By Matt Chancey In Africa, children are everywhere. Whether in the big cities or in the middle of nowhere, children always outnumber adults. Lots of young people mean lots of future consumers needing mobile phones, clothing, food and other consumables. So popular Western brands are pouring into the developing world to go after these new customers.
On the other hand, many population experts see this as a major negative, as declining resources must be spread thinner and thinner. But to the people on the ground, more children equals security. Third world countries are often plagued by corrupt leadership, incompetent bureaucracies, archaic tax laws, crumbling infrastructure, and extremely weak "social safety nets." People are left with no choice but to fend for themselves - and lots of children are part of this defense and insurance for the future.
I've traveled for ten years in connection with my work at PPF, and I remember how initially shocked I was to land in a remote village and have hundreds of children pouring onto the landing strip to get a glimpse of a "kawaja" (white man). I had grown up in a western culture where children were in school most of the day, and organized sports after that. One did not see throngs of children marching around town during the middle of the week.
This exposure to communities where lots of children are so prevalent has taught me a lot about the family and its impact on society. Moreover, it has taught me a lot about the family of God and its impact on society. This is because in addition to seeing children everywhere in the communities I would visit, they were also in the churches. In fact, they constituted the majority of the church members.
Most of the churches in remote or refugee areas of Sudan and South Sudan have no nurseries or "children's church." Everybody worships together. So, unlike my western context, I get to see what the visible "Body of Christ" looks like when its totally under one roof - the least to the greatest.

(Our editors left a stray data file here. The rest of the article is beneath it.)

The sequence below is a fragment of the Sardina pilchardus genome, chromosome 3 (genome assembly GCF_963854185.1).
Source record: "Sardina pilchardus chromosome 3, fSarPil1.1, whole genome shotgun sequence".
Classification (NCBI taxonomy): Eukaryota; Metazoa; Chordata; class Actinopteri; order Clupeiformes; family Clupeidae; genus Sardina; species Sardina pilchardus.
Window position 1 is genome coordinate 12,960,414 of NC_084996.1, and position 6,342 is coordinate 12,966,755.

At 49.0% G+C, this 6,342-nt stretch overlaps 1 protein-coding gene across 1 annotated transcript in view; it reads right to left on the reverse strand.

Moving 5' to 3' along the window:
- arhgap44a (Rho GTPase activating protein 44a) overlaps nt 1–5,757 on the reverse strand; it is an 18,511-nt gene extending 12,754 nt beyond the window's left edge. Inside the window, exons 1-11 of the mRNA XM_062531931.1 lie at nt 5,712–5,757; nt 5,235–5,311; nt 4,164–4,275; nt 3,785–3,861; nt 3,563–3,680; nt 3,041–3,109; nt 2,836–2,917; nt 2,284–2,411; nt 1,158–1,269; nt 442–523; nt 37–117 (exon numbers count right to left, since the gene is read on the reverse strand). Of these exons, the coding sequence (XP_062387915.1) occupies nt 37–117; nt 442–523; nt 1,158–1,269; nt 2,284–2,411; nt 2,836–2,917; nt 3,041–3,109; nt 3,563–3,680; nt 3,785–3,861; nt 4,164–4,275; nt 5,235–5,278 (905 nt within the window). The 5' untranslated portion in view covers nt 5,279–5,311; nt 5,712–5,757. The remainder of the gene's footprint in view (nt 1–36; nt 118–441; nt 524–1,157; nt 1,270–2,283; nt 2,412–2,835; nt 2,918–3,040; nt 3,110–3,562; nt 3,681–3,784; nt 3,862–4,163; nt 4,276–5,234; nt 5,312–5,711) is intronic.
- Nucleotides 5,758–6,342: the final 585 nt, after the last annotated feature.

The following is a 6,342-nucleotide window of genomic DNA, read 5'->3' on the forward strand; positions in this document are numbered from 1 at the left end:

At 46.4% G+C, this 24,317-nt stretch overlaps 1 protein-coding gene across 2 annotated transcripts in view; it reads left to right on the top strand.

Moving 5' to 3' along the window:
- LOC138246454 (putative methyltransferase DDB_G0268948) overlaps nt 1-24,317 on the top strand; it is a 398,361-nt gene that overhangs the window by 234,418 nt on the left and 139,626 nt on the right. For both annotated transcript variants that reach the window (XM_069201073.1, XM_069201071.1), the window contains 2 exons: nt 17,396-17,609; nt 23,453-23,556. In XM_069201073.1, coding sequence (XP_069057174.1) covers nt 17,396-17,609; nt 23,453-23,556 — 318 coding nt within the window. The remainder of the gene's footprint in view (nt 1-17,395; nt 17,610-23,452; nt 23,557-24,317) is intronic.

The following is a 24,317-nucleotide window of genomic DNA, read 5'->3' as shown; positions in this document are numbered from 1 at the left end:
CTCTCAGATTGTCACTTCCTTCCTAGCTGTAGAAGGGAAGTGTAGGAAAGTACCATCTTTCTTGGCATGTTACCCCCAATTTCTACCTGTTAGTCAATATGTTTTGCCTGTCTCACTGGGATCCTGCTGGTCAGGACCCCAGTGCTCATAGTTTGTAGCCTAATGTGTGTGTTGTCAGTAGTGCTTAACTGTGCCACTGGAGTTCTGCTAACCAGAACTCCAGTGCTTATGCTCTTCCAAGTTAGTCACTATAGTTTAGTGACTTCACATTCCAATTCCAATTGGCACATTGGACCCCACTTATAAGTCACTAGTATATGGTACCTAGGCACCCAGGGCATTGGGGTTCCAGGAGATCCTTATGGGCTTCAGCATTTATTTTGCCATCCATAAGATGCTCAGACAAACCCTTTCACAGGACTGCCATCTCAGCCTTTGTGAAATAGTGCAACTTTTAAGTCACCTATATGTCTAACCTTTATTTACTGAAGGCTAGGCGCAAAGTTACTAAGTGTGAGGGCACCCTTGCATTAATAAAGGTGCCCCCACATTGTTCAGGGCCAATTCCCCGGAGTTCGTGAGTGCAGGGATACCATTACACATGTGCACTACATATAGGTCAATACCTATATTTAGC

And who are the greatest in the Body of Christ?
Jesus was asked that question by His disciples. Without hesitating, He took a little child and placed him in their midst and told the disciples that was their answer:
"Truly, I say to you, unless you turn and become like children, you will never enter the kingdom of heaven. Whoever humbles himself like this child is the greatest in the kingdom of heaven. Whoever receives one such child in my name receives me, but whoever causes one of these little ones who believe in me to sin, it would be better for him to have a great millstone fastened around his neck and to be drowned in the depth of the sea." (Matthew 18:3-6)
Wow. That's pretty strong medicine. And I feel that being exposed to communities in Sudan, which certainly must resemble the community dynamic in which Jesus' words were spoken, has really impacted how I look at the church and my role with PPF.
We tend to look at children as the perfect victim of whatever injustice we are trying to address. A picture of a starving man doesn't cut as deeply into our conscience as a picture of a starving child. And why is that? It's because children in our mind are dependents. They don't create policy; they are victims of bad policy. They don't start wars; they are victims of war. Children, in other words, are innocent. When they suffer, we automatically feel that it's wrong. Something bad has been done to them.
But in God's economy, children are not victims or dependents. According to Jesus, they are our role-models for the ideal Christian, and His "Kingdom." Their humility and simple faith are actually signs of strength, not weakness.
My exposure to all these children through the years has convicted me for playing my part in pushing them to the margins of society and the church. It has convicted me for seeing them as dependents - not leaders and producers. It has convicted me for seeing them as background noise, and not the most important members of the choir.
But even though I feel convicted in one sense, I am terribly grateful in another. I am grateful, because God has allowed me to work in an environment where I am constantly surrounded by the greatest members of His family. As a consequence, I am also grateful for supporters of PPF for their dedicated giving, which has allowed me to be the extension of their arms which have embraced so many children through the years.
Our goal at PPF is "Active Compassion for the Persecuted," and we try every day to work towards that goal. But I am now realizing how blessed we are to be working in areas where we can serve so many of "the greatest in the Kingdom of Heaven." A good friend of mine in the ministry once wore a t-shirt which stated, "I need Africa more than Africa needs me." I feel the same way about the greatest members of God's family. We need children more than children need us.